Helen Churchill Candee wrote the Bas-reliefs in (1920). The gallery of bas-reliefs, surrounding the first level of Angkor Wat, contains (1200 square ms, 12.917 square feet) of sandstone carvings. The reliefs cover the most of the inner wall of all 4 sides of the gallery and extend for (2 ms, 7 feet) from the top to bottom. Columns along the outer wall of the gallery create an intriguing interplay of light and shadow on the reliefs. The Bas-reliefs are of dazzling rich decoration-wrong a visitor 50 year ago (0 sitwell). The bas-reliefs are divided into (8 sections),(2 on each wall) of the square gallery. Each section depicts a specific theme. There were the 2 pavilions at the corners of the west gallery have a variety of scenes. The composition of the Bas-reliefs can be divided in (2 types): (1) Scenes: without any attempt to contain or separate the contents (2) Scenes: contained in panels which as sometimes superimposed on another – this type’s probably later. The panles run horizonally along the wall and generally consists or (2 or 3 parts). Sometimes the borders at the top and bottom’re also decorated: – Themes for the Bas-reliefs derive form 92 main source): (1) Indian epics and sacred books. (2) And warfare of the Angkor period. Some scholars suggest that the placement of bas-reliefs have a relevance to its themes. The word (bas) means: “low” or “shallow” and refers to the degree of projection of the reliefs. The method of creating of reliefs at Angkor Wat was generally to carve away the background leaving the design in relief. Sometimes though the appearance on the surface. There’re 2 theories as to why this occurred. The position fo the sheen rubbing their hands over them. Some art historians though think it was the result of lacquer applied over the reliefs. Traces of gilt and paint, particularly black and red can also be found on some of the reliefs. They are probably there mains of an undercoat or a fixative.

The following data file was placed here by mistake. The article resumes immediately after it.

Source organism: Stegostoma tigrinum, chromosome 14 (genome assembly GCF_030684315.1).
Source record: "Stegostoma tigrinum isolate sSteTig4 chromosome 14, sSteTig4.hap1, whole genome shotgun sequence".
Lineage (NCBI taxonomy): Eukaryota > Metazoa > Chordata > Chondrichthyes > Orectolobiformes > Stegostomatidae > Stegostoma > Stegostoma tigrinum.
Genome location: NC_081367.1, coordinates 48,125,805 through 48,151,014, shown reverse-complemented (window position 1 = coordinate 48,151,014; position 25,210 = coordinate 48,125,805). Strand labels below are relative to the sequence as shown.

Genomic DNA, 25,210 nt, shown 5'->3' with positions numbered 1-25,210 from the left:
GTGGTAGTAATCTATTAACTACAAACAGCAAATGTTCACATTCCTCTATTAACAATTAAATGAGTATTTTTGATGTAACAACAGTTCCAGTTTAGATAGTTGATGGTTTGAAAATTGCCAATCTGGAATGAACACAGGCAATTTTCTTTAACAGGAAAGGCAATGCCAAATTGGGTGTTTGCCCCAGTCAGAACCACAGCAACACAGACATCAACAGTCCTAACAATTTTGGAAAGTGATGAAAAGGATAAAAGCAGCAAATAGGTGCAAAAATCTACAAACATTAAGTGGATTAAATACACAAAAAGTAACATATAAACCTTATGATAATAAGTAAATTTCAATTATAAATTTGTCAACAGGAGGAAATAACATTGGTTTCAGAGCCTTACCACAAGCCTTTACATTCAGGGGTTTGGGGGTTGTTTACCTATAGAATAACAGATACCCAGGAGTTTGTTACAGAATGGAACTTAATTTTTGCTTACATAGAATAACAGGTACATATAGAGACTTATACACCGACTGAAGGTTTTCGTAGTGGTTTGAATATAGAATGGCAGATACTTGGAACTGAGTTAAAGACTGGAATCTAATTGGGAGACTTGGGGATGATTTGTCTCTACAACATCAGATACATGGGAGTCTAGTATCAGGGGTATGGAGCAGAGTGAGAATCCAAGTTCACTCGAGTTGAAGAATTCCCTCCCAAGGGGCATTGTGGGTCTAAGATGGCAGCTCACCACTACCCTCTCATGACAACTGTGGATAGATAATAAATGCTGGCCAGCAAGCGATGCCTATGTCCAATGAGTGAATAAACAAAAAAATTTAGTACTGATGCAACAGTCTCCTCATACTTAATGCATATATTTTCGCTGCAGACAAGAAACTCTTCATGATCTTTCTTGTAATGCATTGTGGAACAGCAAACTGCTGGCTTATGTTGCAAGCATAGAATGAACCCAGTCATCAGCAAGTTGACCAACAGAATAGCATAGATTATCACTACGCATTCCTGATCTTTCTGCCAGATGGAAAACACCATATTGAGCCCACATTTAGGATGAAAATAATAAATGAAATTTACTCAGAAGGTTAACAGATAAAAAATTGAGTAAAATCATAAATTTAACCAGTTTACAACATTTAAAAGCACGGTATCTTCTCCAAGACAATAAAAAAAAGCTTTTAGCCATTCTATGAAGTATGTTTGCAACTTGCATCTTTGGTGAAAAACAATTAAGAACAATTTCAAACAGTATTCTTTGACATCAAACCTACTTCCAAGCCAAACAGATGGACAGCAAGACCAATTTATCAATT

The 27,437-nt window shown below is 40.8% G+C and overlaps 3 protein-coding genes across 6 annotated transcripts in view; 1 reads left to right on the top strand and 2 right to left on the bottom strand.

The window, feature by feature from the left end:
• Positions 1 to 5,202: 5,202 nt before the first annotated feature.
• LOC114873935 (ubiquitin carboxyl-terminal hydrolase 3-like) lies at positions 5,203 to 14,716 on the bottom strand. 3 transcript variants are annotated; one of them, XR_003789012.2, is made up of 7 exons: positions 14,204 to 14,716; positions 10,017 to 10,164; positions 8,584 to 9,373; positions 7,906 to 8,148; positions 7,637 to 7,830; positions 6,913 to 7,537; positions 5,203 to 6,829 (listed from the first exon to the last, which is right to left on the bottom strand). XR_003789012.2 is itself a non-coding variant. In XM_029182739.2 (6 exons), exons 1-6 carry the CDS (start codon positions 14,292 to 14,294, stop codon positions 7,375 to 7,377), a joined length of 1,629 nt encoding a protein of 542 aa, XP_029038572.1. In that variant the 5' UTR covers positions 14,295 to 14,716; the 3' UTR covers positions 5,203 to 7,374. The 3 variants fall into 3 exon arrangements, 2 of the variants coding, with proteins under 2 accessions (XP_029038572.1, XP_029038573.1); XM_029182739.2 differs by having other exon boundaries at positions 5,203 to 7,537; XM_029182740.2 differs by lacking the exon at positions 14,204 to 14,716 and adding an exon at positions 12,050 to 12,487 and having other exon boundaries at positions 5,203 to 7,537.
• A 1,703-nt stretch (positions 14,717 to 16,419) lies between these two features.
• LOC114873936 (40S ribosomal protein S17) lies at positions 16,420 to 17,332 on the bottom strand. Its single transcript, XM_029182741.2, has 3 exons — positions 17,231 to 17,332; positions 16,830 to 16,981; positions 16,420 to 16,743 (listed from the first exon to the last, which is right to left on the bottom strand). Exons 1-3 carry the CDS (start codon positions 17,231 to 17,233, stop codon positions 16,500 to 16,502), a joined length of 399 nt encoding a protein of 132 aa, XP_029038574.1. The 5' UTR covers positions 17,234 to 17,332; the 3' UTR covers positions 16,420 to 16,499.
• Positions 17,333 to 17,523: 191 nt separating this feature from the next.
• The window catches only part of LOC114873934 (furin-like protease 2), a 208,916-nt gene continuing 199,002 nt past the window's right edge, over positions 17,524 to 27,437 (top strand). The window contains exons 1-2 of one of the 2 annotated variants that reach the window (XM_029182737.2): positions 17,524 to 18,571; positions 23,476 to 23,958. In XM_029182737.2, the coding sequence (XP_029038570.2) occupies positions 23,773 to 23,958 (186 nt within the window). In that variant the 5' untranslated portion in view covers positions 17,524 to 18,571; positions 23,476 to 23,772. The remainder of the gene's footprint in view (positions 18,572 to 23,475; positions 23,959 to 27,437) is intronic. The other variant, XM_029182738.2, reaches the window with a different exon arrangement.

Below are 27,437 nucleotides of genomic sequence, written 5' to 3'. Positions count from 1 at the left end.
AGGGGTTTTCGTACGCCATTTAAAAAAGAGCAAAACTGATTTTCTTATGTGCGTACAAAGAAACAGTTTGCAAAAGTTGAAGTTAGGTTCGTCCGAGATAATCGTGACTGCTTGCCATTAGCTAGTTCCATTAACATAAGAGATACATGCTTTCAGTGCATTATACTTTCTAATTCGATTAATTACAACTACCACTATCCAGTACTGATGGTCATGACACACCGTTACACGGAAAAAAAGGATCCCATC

Many of these reliefs shine with almost glasses like smoothness, many pilgrims who rubbing their hands ran over the reliefs. This battle scene is the main subject of the (Hindu Epic) “Mahabharata”. It recalls the historic wars in (Kurukshetra), a province in India, and depicts the battle between rival enemies who are cousins. The armies of the (KIauravas and Pandavas) march form opposite ends towards the center or the panel where they meet in combat. Head-pieces differentiate the warriors of the 2 armies. The scene begins with infantry marching into battlefield and musicians playing a rhythmic cadence. The battlefield is the scene of hand to hand combat and many dead soldiers. Chief Officer and generals (represented in a larger scale) oversee the battle in chariots and on elephants and horses. (Bhisma) near the beginning of the panel, one of the heroes of the (Mahabharata) and commander of the Kauravas, pierced with arrows, was dying and his men surrounded him. Visnu intervenes in his incarnation as the 4 armed (Krishna) as the charioteer of Arjuna, who holding the reins, and Arjuna (holding a shield decorated with the face of the demon) (Rahu). A victory of good is over evil.
The Pavilion (South-West):